In English, many things are named after a particular country – but have you ever wondered what those things are called in those countries?
- The use of an asymmetric collider to produce B particles was first proposed in 1987 by Pier Oddone, then head of Berkeley Lab's Physics Division and now one of the Lab's deputy directors.
- It is important too, for use in high-luminosity linear electron - positron colliders where the focus is extremely tight, to know whether or not detectors can separate collision results from background radiation.
- For technical reasons, it is easier to do that test at RHIC by colliding deuterons accelerated in one of the collider's two rings with heavy nuclei in the other ring.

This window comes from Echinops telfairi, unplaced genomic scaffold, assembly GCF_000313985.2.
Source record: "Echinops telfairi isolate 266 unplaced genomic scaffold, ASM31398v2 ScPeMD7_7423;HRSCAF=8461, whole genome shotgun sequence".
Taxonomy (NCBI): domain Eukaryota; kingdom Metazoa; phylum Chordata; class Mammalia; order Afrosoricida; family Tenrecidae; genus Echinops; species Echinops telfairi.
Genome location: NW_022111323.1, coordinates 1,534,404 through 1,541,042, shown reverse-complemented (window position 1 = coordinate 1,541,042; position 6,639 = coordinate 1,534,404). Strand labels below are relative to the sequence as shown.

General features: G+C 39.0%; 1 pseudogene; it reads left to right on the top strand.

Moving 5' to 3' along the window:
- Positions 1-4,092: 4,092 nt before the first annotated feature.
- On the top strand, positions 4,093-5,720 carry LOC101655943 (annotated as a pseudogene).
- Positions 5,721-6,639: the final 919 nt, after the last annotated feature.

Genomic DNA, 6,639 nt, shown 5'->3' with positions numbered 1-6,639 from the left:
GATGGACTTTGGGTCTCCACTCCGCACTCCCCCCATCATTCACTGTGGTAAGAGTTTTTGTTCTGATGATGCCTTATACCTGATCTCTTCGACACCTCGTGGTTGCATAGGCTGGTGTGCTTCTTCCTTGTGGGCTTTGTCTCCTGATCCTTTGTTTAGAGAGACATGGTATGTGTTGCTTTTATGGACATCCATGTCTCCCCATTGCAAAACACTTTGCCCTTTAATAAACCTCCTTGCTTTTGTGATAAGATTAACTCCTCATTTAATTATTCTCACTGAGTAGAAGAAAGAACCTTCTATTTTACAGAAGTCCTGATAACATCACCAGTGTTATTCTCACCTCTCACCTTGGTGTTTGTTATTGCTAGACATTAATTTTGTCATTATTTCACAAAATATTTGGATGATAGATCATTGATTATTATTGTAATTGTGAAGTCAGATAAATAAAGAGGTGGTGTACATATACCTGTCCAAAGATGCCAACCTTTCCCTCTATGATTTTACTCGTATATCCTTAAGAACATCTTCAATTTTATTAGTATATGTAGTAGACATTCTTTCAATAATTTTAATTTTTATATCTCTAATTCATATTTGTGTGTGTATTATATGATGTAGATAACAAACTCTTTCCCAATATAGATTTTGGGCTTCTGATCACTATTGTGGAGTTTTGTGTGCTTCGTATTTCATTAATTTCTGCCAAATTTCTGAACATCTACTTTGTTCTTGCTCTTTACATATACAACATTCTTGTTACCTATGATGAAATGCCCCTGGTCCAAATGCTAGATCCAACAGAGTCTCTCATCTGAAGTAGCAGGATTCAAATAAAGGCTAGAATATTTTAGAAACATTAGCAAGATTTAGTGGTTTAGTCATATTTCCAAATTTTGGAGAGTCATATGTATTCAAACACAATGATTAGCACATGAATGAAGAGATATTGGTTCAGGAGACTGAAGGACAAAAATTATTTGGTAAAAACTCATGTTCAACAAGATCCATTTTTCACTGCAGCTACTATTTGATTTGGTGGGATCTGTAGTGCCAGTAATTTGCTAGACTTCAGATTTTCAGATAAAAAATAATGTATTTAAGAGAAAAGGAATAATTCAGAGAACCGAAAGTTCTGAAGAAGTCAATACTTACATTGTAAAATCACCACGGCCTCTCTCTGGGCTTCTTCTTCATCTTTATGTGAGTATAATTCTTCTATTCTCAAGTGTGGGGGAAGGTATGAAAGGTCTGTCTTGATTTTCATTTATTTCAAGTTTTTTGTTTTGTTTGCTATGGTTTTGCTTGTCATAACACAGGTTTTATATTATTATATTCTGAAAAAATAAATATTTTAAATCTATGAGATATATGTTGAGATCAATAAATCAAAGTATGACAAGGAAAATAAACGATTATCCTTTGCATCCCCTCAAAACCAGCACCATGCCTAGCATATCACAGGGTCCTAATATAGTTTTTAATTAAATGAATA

- But how can we ever hope to make meaningful measurements at this scale when we have such difficulty building particle colliders to work at the comparatively lowly Higgs scale?
- You need to smash two beams head-on in a collider, because the center-of-mass energy is the sum of the energies in the two beams.
English has borrowed many of the following foreign expressions of parting, so you’ve probably encountered some of these ways to say goodbye in other languages.
Many words formed by the addition of the suffix –ster are now obsolete - which ones are due a resurgence?
As their breed names often attest, dogs are a truly international bunch. Let’s take a look at 12 different dog breed names and their backstories.